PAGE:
You want to do everything in your power to help your cat live a long, healthy life. So, how often do cats need to go to the vet to keep them feeling and looking their very best? From their first days as a kitten to their senior years, here are some recommendations from our Oklahoma City vets.
How to Keep Your Cat Healthy
The best way to ensure your cat lives a long, healthy life is to prevent serious illnesses or have them diagnosed early, when they can be treated more easily.
Bringing your cat in for a regular visit with the vet offers your veterinarian the chance to monitor your feline friend's general health, check for early signs of disease, and give recommendations for preventive care products that best suit your kitty's needs.
Our veterinarians at Putnam North Animal Hospital understand that routine checkups and preventive care can be expensive, especially if your cat appears to be in good health. Having said that, taking a preventive, proactive approach to your kitten's or cat's health could save you money in the long run.
Physical Checkups for Cats
Scheduling routine exams for your cat is like booking a physical checkup with the doctor. Similar to humans, how often your cat should come in for a physical examination depends on their lifestyle, age and overall health.
As for when to take a cat to the vet, we typically recommend annual routine exams for healthy adult cats. However, kittens, cats with underlying health issues and senior cats should see the vet more frequently for an exam.
How often do kittens need to go to the vet?
For cats less than a year old, we recommend monthly vet visits, with their first veterinary appointment happening when they are about 8 weeks old.
Kittens require several rounds of vaccinations during their first year to help protect them from common infectious diseases. Kittens should receive the Feline Leukemia vaccine and the FVRCP vaccine, which help protect your feline friend from three highly contagious and potentially fatal feline diseases. They should also be vaccinated against Feline Viral Rhinotracheitis (FHV-1) and Feline Panleukopenia (FPL).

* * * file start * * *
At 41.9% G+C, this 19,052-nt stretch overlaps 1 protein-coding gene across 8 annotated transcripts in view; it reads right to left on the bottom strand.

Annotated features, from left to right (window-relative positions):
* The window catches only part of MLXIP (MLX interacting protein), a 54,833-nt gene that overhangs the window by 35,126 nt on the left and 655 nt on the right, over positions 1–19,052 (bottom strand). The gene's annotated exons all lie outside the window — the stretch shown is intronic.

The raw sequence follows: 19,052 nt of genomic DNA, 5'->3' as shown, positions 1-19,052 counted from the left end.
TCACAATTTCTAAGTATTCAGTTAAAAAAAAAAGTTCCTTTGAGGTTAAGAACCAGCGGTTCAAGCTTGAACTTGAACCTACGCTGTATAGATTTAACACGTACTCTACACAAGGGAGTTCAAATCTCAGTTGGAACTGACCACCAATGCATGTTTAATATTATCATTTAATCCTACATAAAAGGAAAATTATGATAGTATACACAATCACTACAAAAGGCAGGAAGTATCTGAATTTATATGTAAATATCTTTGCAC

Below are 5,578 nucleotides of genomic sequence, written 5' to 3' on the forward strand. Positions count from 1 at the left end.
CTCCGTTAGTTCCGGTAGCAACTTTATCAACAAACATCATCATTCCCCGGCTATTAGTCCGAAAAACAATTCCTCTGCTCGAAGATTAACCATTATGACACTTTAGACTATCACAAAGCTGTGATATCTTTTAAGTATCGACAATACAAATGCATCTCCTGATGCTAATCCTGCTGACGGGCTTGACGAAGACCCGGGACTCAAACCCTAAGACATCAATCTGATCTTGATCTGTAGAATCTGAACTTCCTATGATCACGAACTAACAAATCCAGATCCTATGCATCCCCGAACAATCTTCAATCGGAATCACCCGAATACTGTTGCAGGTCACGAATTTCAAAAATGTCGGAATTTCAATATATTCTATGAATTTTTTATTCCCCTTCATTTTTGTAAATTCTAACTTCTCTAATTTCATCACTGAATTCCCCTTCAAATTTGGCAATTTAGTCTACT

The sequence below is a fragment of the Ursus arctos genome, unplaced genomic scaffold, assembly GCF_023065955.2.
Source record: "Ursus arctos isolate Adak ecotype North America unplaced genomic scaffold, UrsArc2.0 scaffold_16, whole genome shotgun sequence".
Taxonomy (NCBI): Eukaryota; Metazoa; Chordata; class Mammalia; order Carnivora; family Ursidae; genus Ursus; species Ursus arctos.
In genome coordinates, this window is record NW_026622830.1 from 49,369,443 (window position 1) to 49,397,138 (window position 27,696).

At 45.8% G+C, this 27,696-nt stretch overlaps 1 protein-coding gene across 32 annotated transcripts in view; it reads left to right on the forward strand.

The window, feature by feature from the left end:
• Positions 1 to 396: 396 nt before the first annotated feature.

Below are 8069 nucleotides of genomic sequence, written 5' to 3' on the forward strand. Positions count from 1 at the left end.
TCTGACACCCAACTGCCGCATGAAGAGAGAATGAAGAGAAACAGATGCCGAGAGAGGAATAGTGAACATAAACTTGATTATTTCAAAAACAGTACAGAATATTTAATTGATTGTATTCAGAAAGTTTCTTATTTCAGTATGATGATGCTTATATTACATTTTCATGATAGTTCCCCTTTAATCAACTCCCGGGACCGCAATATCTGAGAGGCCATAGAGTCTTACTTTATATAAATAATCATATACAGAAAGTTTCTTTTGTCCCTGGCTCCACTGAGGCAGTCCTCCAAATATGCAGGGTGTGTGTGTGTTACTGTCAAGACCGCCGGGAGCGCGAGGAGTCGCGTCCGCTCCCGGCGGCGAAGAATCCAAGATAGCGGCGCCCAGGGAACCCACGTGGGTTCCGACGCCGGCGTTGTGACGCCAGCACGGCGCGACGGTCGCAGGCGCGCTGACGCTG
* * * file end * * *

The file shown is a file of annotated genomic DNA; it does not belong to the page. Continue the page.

Your feline friend will be provided with these vaccines over the course of approximately 16 weeks and will go a long way in helping to keep them healthy their whole life.
The exact timing of your kitten's vaccinations will vary depending on your location and the overall health of your furry friend.
Our vets recommend having your kitten spayed or neutered when they are between 5 - 6 months in order to prevent a host of diseases and undesirable behaviors as well as unwanted litters of kittens.
Caring for Your Middle-Aged Cat's Health
If you have a healthy adult cat between 1 - 10 years old, we recommend taking them in once a year for an exam. These examinations are yearly physical checkups that are completed when your cat seems to be perfectly healthy.
Throughout your adult cat's routine exam your vet will implement a head-to-tail examination to look for early signs of diseases or other issues, such as parasites, joint pain, or tooth decay.
Your veterinarian will also give your cat any necessary vaccines or booster shots, talk to you about your cat's diet and nutritional needs, and recommend parasite protection products.
If your vet spots a developing health issue they will explain their findings to you and recommend the next steps.
Geriatric Care for Senior Cats
Cats are typically considered to be senior when they reach 11 years of age.
Because many cat diseases and injuries are more common in older pets, we recommend taking your senior companion to the vet every 6 months. All of the checks and advice listed above will be included in your geriatric cat's twice-yearly wellness check-ups, along with a few additional diagnostic tests to gain additional insights into your furry friend's overall health.
Some diagnostic tests we recommend for our senior patients include blood tests and urinalysis to check for early signs of problems such as kidney disease or diabetes.
Geriatric care for cats also includes a more proactive approach to keeping your feline companion comfortable as age-related issues such as joint pain become more common. If you have a senior cat, ask your vet how often you should bring your pet in for a routine exam.
Note: The advice provided in this post is intended for informational purposes and does not constitute medical advice regarding pets. For an accurate diagnosis of your pet's condition, please make an appointment with your vet.